• Paul Pagk

    Paul Pagk knows the truth; you can follow the lines on his canvases straight (more or less) to the heart of it. You know the truth, too, even if you try to forget every now and again. The truth is that the Institution permeates our existence so completely that it is all but invisible, so completely that we hardly notice it at all anymore. Like air, like water—there are alternatives, but none of them are very practical, at least not for now. So, wherever we look, we invariably find that the institution is already there, waiting for us, arms outstretched.

    Which is not to say that any of this is

  • “Site Santa Fe”

    New Mexico has always been about tourists—one way or another. It was settled by them, and kept alive economically for centuries (Spaniards, Old Mexicans, Texans, and Californians, in order of appearance). So it’s fitting, in a way, that “SITE Santa Fe,” Santa Fe’s new biennial, was curated by tourists (Bruce Ferguson and Vincent Varga) for tourists (the “contemporary art world,” whoever that is nowadays). And since “place” seems to be the theme of choice for international-scale exhibitions this year, “SITE Santa Fe” carries the subtitle “Longing and Belonging: From the Faraway Nearby.” Which

  • Abel Ferrara’s The Addiction

    The Lost Object . . . must be therefore both adored and feared or despised, set apart. . . . “The most profound lost object” . . . is the immortality or perfection we imagine ourselves missing. . . . We invent gods and devils to measure up to it.
    —Peter Canning, “The Regime of Misery and the System of Judgement”

    FOR A WHILE THERE, as you may or may not remember, the abject was having its little moment on the intellectual catwalk, putting in its appearance as an esthetic-slash-ontological category. Confronted with the apparent impossibility of almost everything, we eagerly embraced the obvious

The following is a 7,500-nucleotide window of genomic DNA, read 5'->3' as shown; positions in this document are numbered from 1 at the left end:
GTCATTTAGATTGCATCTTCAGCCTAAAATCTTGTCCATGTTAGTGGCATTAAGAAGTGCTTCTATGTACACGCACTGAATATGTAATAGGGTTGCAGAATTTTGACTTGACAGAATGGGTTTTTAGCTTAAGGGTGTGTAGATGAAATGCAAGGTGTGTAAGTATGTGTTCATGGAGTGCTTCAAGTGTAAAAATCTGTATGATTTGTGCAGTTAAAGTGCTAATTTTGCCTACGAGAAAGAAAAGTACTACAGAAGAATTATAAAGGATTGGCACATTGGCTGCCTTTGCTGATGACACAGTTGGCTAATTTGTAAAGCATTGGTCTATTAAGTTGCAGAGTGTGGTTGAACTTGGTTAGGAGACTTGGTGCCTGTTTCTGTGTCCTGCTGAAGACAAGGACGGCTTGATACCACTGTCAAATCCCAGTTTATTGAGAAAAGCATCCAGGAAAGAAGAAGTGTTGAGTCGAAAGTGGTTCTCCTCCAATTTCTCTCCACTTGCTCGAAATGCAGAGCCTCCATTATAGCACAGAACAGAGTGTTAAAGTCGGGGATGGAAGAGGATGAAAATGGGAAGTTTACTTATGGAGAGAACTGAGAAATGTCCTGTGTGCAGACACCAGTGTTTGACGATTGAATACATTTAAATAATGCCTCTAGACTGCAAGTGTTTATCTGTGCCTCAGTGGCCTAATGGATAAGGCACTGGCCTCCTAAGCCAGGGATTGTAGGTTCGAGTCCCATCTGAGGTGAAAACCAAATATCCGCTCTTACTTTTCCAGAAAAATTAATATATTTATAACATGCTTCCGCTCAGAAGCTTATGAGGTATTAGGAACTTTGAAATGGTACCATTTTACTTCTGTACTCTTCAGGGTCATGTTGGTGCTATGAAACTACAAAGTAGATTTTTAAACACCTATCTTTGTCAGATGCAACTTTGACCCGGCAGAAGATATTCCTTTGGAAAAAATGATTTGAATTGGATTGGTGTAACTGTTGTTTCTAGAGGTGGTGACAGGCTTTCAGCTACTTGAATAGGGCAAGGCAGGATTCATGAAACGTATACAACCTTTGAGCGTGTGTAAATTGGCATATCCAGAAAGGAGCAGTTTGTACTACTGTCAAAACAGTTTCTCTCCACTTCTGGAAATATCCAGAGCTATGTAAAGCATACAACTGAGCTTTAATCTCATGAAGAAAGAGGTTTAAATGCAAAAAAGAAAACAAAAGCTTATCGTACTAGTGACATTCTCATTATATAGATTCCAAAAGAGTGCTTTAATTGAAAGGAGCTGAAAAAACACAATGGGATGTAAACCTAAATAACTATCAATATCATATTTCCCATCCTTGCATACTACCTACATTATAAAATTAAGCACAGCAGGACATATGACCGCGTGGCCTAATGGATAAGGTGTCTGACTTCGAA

• Mark Van de Walle


    After almost a year of indulging in a kind of semisolitary vice, I’m finally ready to come clean: for my money, HERCULES: THE LEGENDARY JOURNEYS, the latest in a line of Hercules vehicles dating back to the ’50s, is the best rush on television. Certainly, it’s the finest example of queso currently available for regular public consumption.

    The current series has everything you want from a Hercules vehicle: scantily clad bimbos of both genders (you pretty much know why everybody in the leather loincloths and chain-mail thong bikinis got the job); excellent computer-generated monsters;

  • Vito Acconci

    Realizing that, by any objective standard, a good rock band is better than most art, Vito Acconci made the obvious choice and called in a rock and roll band—the Mekons—for his portion of the Artists in Action project, a new addition to BAM’s annual “Next Wave Festival,” which enables visual artists (this year it was Acconci, Ilya Kabakov, Kristin Jones and Andrew Ginzel) to present works-in-progress for the stage. Of course, since Vito was given a largish quantity of someone else’s money to spend, he couldn’t reasonably be expected to just let the Mekons play a gig at Dia (which would have been

  • Toland Grinnell

    Pity the poor white boy. Here, at the beginning of the end of everything, he is having a hard time. His dick is mostly limp, or in the wrong place, or sometimes just cut off altogether (at which point, it’s spread all over the news). Strange and alien things and people and technology press in on him from all sides: black people and brown people and women and computers and cars that talk back. Previously assured of his divine right to rule the world, the white boy is currently discovering that it isn’t quite as divine or right as it used to be. Which leaves the white boy in the position that